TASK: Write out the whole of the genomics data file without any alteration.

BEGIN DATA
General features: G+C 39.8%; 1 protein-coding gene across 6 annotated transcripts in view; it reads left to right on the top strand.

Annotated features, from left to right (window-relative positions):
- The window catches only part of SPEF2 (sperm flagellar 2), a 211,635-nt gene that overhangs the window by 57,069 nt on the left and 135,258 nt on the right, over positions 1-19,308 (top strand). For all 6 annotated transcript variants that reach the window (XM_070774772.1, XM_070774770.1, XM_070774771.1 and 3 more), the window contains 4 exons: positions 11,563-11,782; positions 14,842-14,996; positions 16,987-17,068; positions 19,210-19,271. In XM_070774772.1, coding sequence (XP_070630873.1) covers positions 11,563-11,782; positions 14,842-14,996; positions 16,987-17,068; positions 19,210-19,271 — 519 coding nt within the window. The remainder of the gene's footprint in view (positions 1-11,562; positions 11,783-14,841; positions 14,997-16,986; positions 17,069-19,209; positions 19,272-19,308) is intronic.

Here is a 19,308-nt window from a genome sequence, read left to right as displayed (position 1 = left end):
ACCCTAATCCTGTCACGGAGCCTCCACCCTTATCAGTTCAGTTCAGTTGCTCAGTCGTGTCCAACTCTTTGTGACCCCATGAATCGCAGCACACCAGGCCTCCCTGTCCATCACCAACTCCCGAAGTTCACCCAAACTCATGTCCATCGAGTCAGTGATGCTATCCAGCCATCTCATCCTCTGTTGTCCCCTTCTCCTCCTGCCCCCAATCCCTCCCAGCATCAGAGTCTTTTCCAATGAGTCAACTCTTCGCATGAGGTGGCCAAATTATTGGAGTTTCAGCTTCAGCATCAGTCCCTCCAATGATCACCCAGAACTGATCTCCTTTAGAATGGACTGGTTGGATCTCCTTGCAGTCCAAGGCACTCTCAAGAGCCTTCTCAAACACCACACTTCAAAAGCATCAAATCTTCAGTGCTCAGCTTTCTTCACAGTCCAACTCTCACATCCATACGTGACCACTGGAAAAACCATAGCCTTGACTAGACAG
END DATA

General features: G+C 39.8%; 1 protein-coding gene across 6 annotated transcripts in view; it reads left to right on the top strand.

Annotated features, from left to right (window-relative positions):
- The window catches only part of SPEF2 (sperm flagellar 2), a 211,635-nt gene that overhangs the window by 57,069 nt on the left and 135,258 nt on the right, over positions 1-19,308 (top strand). For all 6 annotated transcript variants that reach the window (XM_070774772.1, XM_070774770.1, XM_070774771.1 and 3 more), the window contains 4 exons: positions 11,563-11,782; positions 14,842-14,996; positions 16,987-17,068; positions 19,210-19,271. In XM_070774772.1, coding sequence (XP_070630873.1) covers positions 11,563-11,782; positions 14,842-14,996; positions 16,987-17,068; positions 19,210-19,271 — 519 coding nt within the window. The remainder of the gene's footprint in view (positions 1-11,562; positions 11,783-14,841; positions 14,997-16,986; positions 17,069-19,209; positions 19,272-19,308) is intronic.

Here is a 19,308-nt window from a genome sequence, read left to right as displayed (position 1 = left end):
ACCCTAATCCTGTCACGGAGCCTCCACCCTTATCAGTTCAGTTCAGTTGCTCAGTCGTGTCCAACTCTTTGTGACCCCATGAATCGCAGCACACCAGGCCTCCCTGTCCATCACCAACTCCCGAAGTTCACCCAAACTCATGTCCATCGAGTCAGTGATGCTATCCAGCCATCTCATCCTCTGTTGTCCCCTTCTCCTCCTGCCCCCAATCCCTCCCAGCATCAGAGTCTTTTCCAATGAGTCAACTCTTCGCATGAGGTGGCCAAATTATTGGAGTTTCAGCTTCAGCATCAGTCCCTCCAATGATCACCCAGAACTGATCTCCTTTAGAATGGACTGGTTGGATCTCCTTGCAGTCCAAGGCACTCTCAAGAGCCTTCTCAAACACCACACTTCAAAAGCATCAAATCTTCAGTGCTCAGCTTTCTTCACAGTCCAACTCTCACATCCATACGTGACCACTGGAAAAACCATAGCCTTGACTAGACAG